What was the origin of the ‘6 thinking caps’ idea for teaching thinking skills?

I’m often asked, “What was the origin of

the ‘6 thinking caps’ idea for teaching thinking skills”?

In New York in 1983 The Edward de Bono School of Thinking Inc pioneered the ‘thinking caps method of teaching thinking skills’ and began disseminating the idea. The first publication of the idea was in a New York Times syndicated column about the School of Thinking which was published in 30 newspapers in the USA entitled, “It’s time to put on your thinking caps” (April 1, 1984).

The School of Thinking created the six thinking caps strategy to help thinkers to escape from their current thinking patterns. This method is now used widely around the world.

Edward de Bono was co-author of The Learn-To-Think: Coursebook and Instructors Manual with Michael Hewitt-Gleeson de Saint-Arnaud (1982), ISBN 0-88496-199-0 .

They co-founded the School of Thinking in New York. When Edward published Six Thinking Hats he claimed that, “The Six Thinking Hats method may well be the most important change in human thinking for the past 2300 years”.

For those who are interested in such things, here is the original transcript of the ‘School of Thinking Caps’ idea which Edward de Bono (co-founder SOT), Eric Bienstock, (Vice-principal SOT) and I (co-founder SOT) designed in a series of meetings in September 1983 as directors of The Edward de Bono School of Thinking, Inc in New York and in London.



Put on your thinking cap. Which one? If you play-act being a thinker then you will become a thinker. There are many different sorts of thinking.

At each moment you should know what sort of thinking you are using. So you put on the thinking cap that fits the occasion.

(The caps are sold in sets of six. Each is of a different colour and each bears the logo of the School of Thinking. Instead of caps elasticised head bands could be used.)

Information. Facts and figures. When you are wearing the white cap you just give neutral information. You are a sort of library. Just get the facts out. Give all the information you can on the matter.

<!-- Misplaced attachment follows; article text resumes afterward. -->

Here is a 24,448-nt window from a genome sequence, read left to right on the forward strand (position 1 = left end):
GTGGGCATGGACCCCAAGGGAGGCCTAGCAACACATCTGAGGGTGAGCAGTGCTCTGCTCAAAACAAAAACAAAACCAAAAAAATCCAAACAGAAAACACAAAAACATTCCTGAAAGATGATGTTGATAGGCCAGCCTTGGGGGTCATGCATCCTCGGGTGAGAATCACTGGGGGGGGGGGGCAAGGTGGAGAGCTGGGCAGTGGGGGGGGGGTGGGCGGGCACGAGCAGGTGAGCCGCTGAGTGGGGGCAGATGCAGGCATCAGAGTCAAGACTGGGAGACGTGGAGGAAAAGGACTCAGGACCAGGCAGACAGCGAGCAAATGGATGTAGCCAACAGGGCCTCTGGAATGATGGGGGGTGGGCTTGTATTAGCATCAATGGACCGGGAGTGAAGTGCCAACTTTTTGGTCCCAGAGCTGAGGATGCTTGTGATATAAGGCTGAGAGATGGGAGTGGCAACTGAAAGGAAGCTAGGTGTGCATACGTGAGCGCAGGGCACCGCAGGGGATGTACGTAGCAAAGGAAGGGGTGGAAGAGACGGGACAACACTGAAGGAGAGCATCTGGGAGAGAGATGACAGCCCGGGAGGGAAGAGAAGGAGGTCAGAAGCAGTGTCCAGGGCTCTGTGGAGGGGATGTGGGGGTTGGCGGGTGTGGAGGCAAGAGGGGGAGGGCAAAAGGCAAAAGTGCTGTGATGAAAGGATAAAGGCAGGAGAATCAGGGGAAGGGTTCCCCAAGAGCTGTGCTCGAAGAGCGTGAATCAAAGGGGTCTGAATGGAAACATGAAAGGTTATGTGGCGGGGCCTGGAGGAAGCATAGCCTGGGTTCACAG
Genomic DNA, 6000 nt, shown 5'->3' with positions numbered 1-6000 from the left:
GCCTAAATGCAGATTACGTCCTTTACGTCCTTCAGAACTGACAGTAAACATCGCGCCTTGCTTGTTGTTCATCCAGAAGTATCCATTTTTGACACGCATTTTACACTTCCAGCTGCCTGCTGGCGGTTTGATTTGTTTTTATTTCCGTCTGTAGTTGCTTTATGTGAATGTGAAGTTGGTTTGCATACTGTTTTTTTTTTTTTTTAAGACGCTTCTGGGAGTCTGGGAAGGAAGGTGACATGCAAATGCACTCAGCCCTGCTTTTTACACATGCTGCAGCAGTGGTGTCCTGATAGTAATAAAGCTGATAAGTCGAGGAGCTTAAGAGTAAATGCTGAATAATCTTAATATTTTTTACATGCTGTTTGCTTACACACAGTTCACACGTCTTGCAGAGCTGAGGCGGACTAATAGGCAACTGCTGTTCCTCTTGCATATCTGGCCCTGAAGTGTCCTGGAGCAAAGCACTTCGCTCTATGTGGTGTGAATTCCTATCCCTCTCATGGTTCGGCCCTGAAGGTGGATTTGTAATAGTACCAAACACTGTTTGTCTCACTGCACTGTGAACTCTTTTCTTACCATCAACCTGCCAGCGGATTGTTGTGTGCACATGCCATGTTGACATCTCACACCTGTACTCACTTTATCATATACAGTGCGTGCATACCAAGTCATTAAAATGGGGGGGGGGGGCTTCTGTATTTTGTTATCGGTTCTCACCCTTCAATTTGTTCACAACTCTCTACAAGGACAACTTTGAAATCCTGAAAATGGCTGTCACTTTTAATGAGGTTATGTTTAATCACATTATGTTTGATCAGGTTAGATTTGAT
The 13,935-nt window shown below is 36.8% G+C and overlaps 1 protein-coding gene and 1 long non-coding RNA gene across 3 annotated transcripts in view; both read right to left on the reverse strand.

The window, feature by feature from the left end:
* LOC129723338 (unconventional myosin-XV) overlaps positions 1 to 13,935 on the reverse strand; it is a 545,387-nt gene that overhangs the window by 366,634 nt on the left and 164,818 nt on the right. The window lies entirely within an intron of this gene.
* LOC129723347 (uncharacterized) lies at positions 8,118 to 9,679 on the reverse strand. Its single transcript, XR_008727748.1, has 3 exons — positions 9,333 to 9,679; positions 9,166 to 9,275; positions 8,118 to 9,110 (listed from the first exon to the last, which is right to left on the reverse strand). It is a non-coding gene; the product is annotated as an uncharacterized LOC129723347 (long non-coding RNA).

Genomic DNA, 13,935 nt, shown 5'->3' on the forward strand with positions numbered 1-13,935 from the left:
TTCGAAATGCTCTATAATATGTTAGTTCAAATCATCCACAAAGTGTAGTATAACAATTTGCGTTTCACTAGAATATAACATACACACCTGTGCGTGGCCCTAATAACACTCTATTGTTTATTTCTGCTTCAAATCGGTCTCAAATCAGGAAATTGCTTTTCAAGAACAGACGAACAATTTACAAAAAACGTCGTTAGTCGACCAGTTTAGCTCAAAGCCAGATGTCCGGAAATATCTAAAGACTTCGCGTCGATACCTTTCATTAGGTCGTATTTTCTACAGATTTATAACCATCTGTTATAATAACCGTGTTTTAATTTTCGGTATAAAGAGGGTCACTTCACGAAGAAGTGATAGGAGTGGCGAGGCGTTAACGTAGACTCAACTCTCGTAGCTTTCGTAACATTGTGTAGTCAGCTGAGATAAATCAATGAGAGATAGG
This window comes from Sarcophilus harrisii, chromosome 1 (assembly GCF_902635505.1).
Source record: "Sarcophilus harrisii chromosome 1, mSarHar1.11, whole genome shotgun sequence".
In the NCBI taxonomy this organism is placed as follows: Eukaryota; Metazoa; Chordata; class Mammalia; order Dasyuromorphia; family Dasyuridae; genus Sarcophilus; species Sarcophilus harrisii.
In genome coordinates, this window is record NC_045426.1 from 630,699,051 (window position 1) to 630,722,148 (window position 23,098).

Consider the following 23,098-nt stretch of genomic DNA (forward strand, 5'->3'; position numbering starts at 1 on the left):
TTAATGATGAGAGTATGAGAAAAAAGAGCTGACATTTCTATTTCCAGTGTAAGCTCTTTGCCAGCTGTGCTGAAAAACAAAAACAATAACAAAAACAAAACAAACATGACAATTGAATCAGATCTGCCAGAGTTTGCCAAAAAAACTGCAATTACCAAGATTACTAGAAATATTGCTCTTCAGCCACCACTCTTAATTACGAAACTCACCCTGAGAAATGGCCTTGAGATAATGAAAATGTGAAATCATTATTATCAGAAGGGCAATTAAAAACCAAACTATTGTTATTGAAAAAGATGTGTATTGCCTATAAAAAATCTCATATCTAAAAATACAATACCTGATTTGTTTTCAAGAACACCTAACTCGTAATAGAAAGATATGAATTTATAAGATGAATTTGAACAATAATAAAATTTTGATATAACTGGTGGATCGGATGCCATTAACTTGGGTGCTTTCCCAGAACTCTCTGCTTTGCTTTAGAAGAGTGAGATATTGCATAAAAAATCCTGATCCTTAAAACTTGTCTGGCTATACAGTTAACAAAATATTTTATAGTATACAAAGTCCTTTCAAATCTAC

Negative. Why it is wrong. What is wrong with it. Why it won’t work. Why it is not true. Why you do not believe it or do not agree with it. Note that if you simply do not like something then that comes under another hat.

Being positive. Plus. Yellow for sunshine. Build on the idea. Be constructive. Use the idea. Show its good points. Be enthusiastic.

This is the emotional hat. Feelings. Just say what you feel about the idea without bothering to explain. You hate the idea. You love the idea. Feelings and values. What your instinctive reaction happens to be. Be emotional.

This is cool and laid back. This is detached and objective. Here you are organising your thinking about the matter. Green is for focusing your thinking. For giving instructions to yourself and others. Green is neutral. You can be exploring the subject through the use of deliberate thinking tools.

This is for ‘blue-sky’ or creative ideas. The ideas do not have to be sensible or logical. You can use provocations. You can try things out. Wild and crazy ideas are allowed. The purpose is to have new ideas. Blue also allows ‘interesting’ comments about the idea. Observations of interest even if they do not follow the main track of the thinking.

So put on your thinking cap. Ask someone else to put on their thinking cap. When you have chosen your cap then think only according to that cap’s colour. In this way you come to use your thinking as a skill: using whatever type of thinking you want. On whatever occasion. So you become a thinker.

Copyright © 1983 New York.

Edward de Bono School of Thinking, Inc.

All rights reserved.

Now, the School of Thinking is launching the Seventh Thinking Cap for Wisdom. See: The 7th Cap – The Grey Cap for Wisdom

32 thoughts on “What was the origin of the ‘6 thinking caps’ idea for teaching thinking skills?

  1. a wonderful tool for “setting aside the ego for the moment” in the service of generating creative ideas.

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